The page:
Do I have recourse for being terminated for describing my last name?

UPDATED: Jun 18, 2019

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Do I have recourse for being terminated for describing my last name?

I work in a call center enviroment working only with other associates in my business. I was terminated from my job because of an

Asked on June 18, 2019 under Employment Labor Law, Washington


SJZ, Member, New York Bar / FreeAdvice Contributing Attorney

Answered 3 years ago | Contributor

Yes, you could be fired for this. All states are at-will states if you don't have a written employment contract protecting or guarantying your job; in an at-will state, an employee may be terminated at any time for any reason not specifically barred by law. And even when there is some specific legal protection, as there is for national origin (so you *might* be able to claim that your German name is protected as part of your national origin, though if you yourself or your parents are not Germany, the claim gets attenuated), the problem is that the employer must only make a reasonable accommodation for those factors and can terminate even otherwise protected employees for inappropriate behavior. And referring to yourself or your name as "male genitalia man" is unfortunately inappropriate: it would not only be offensive to many people, but could actually possibly be considered sexual harassment (e.g. making a male genitalia reference to female employees would almost always be considered sexual harassment--there is no time or circumstance, other than possibly in a urologist's office, when you can make a statement involving male genitalia to female colleagues). A company is not required to accept the risk of a sexual harassment claim and concommitment liability that your comments expose them to...especially since there are easy and fairly obvious non-genitalia-related ways to get the spelling of your name across, such as:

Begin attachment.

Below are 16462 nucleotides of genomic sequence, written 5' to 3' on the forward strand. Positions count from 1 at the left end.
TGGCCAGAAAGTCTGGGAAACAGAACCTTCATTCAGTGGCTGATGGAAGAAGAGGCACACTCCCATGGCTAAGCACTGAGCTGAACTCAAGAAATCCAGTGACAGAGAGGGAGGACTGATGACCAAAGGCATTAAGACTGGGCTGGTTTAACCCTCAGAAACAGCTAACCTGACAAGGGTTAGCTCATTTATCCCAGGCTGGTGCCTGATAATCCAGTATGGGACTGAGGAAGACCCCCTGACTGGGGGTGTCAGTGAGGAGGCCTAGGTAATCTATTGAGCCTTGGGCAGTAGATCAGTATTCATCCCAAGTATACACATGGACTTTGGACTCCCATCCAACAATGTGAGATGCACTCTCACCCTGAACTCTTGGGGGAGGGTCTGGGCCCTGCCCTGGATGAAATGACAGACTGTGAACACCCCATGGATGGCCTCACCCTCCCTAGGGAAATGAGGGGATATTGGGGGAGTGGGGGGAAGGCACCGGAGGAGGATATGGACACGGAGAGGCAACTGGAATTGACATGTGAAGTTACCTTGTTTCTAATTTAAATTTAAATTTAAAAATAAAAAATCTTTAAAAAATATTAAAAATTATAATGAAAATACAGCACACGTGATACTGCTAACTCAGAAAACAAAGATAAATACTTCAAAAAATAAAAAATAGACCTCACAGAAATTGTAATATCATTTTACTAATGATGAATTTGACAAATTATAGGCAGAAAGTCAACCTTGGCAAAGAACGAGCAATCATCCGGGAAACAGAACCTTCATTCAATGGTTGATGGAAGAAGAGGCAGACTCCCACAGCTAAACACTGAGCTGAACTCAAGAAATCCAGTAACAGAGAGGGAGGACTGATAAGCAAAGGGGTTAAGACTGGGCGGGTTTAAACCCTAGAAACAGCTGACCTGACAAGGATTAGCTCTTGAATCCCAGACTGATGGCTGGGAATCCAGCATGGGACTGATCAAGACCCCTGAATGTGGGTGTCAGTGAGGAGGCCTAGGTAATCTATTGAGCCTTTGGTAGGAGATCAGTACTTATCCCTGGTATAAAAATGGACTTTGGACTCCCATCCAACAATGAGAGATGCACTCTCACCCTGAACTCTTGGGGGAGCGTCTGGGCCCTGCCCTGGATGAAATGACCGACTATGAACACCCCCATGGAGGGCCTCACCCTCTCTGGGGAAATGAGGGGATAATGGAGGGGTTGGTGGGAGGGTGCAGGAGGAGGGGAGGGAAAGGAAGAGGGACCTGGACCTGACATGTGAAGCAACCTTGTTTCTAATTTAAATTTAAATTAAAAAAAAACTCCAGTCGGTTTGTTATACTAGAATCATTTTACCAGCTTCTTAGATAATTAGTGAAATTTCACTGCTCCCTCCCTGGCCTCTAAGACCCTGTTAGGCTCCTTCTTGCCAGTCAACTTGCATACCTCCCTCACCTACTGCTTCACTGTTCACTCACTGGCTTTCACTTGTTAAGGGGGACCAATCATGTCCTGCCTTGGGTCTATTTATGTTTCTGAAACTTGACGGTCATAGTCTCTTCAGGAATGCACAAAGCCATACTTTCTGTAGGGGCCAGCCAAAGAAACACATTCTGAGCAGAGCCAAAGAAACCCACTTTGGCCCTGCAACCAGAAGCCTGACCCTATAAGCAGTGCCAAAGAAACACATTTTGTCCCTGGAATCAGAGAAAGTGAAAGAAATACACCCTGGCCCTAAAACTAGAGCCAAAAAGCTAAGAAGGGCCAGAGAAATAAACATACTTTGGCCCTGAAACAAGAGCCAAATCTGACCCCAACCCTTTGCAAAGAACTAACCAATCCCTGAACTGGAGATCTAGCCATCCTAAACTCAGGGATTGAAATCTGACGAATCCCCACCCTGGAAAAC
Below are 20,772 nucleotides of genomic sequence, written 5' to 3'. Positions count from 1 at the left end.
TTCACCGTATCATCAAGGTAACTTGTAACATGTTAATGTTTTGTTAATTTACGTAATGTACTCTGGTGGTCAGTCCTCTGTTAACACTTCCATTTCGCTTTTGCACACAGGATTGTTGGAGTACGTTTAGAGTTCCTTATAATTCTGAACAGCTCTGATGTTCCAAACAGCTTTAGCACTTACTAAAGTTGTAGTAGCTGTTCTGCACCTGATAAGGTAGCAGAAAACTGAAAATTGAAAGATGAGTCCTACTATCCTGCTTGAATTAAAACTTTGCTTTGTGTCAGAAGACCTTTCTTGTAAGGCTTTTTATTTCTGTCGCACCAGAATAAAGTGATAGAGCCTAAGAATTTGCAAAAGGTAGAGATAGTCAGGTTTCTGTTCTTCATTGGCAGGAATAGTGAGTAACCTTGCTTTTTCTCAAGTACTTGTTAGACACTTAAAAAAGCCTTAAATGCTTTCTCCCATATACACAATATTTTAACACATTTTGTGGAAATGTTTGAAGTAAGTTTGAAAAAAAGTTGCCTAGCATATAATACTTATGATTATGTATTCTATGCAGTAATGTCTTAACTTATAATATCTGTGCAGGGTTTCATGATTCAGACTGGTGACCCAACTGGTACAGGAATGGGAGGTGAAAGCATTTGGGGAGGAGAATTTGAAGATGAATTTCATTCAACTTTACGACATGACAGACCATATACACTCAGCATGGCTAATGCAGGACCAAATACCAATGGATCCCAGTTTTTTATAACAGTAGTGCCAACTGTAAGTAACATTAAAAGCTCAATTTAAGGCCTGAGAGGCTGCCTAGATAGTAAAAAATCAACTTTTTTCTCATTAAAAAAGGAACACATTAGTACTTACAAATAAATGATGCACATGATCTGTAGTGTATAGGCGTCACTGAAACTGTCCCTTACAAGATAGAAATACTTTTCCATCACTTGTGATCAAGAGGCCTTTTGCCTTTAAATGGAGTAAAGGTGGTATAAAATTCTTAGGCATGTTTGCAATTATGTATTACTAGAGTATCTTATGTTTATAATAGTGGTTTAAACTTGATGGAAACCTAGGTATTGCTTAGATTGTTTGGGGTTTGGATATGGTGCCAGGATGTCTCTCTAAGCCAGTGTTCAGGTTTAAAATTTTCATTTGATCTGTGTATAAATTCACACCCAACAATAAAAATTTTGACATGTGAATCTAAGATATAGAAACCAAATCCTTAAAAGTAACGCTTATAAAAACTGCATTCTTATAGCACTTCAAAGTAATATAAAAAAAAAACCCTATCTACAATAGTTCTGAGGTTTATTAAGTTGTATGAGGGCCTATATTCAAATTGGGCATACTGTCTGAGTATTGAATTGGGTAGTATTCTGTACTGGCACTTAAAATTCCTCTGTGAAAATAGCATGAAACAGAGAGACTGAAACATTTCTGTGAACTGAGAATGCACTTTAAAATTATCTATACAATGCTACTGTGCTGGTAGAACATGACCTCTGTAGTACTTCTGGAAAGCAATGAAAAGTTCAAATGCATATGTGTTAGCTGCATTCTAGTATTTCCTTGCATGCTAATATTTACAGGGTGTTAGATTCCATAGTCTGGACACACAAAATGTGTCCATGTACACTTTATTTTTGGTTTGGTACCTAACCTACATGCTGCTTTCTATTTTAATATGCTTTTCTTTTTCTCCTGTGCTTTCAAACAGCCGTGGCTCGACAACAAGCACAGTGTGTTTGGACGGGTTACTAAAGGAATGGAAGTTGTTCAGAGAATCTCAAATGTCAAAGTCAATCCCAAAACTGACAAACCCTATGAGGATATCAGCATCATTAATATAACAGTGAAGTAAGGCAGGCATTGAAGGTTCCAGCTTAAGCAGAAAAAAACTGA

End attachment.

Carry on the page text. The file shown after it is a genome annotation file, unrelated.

"That's Dickman: D-I-C-K-M-A-N.
"It's Dickman, not Rickman, as in Dick Tracey or Dick Nixon."
"That's almost right, but the first letter is 'D'."
That is, you could have conveyed the spelling without referring to genitalia. Since you used a frequently offensive, potentially sexually harassing way to describe your name instead of the several non-offensive options, your termination was legal.

IMPORTANT NOTICE: The Answer(s) provided above are for general information only. The attorney providing the answer was not serving as the attorney for the person submitting the question or in any attorney-client relationship with such person. Laws may vary from state to state, and sometimes change. Tiny variations in the facts, or a fact not set forth in a question, often can change a legal outcome or an attorney's conclusion. Although has verified the attorney was admitted to practice law in at least one jurisdiction, he or she may not be authorized to practice law in the jurisdiction referred to in the question, nor is he or she necessarily experienced in the area of the law involved. Unlike the information in the Answer(s) above, upon which you should NOT rely, for personal advice you can rely upon we suggest you retain an attorney to represent you.

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